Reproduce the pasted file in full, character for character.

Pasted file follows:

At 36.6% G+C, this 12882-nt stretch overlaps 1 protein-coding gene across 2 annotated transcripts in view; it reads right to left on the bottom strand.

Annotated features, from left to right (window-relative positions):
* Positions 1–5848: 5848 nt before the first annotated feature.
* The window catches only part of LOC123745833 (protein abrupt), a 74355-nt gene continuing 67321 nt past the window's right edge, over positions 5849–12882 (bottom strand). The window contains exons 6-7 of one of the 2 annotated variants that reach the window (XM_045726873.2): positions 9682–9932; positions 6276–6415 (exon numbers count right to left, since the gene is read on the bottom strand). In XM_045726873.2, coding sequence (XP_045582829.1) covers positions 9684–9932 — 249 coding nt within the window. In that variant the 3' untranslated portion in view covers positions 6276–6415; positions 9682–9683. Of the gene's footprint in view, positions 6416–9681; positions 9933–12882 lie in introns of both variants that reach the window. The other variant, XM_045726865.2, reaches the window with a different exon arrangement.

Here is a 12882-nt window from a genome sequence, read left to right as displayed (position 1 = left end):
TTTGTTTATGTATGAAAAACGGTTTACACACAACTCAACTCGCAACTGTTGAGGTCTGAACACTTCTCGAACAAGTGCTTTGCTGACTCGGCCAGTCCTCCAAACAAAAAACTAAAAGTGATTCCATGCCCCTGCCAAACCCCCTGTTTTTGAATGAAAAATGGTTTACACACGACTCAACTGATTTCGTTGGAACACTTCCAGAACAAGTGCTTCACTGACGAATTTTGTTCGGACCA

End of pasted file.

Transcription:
At 36.6% G+C, this 12882-nt stretch overlaps 1 protein-coding gene across 2 annotated transcripts in view; it reads right to left on the bottom strand.

Annotated features, from left to right (window-relative positions):
* Positions 1–5848: 5848 nt before the first annotated feature.
* The window catches only part of LOC123745833 (protein abrupt), a 74355-nt gene continuing 67321 nt past the window's right edge, over positions 5849–12882 (bottom strand). The window contains exons 6-7 of one of the 2 annotated variants that reach the window (XM_045726873.2): positions 9682–9932; positions 6276–6415 (exon numbers count right to left, since the gene is read on the bottom strand). In XM_045726873.2, coding sequence (XP_045582829.1) covers positions 9684–9932 — 249 coding nt within the window. In that variant the 3' untranslated portion in view covers positions 6276–6415; positions 9682–9683. Of the gene's footprint in view, positions 6416–9681; positions 9933–12882 lie in introns of both variants that reach the window. The other variant, XM_045726865.2, reaches the window with a different exon arrangement.

Here is a 12882-nt window from a genome sequence, read left to right as displayed (position 1 = left end):
TTTGTTTATGTATGAAAAACGGTTTACACACAACTCAACTCGCAACTGTTGAGGTCTGAACACTTCTCGAACAAGTGCTTTGCTGACTCGGCCAGTCCTCCAAACAAAAAACTAAAAGTGATTCCATGCCCCTGCCAAACCCCCTGTTTTTGAATGAAAAATGGTTTACACACGACTCAACTGATTTCGTTGGAACACTTCCAGAACAAGTGCTTCACTGACGAATTTTGTTCGGACCA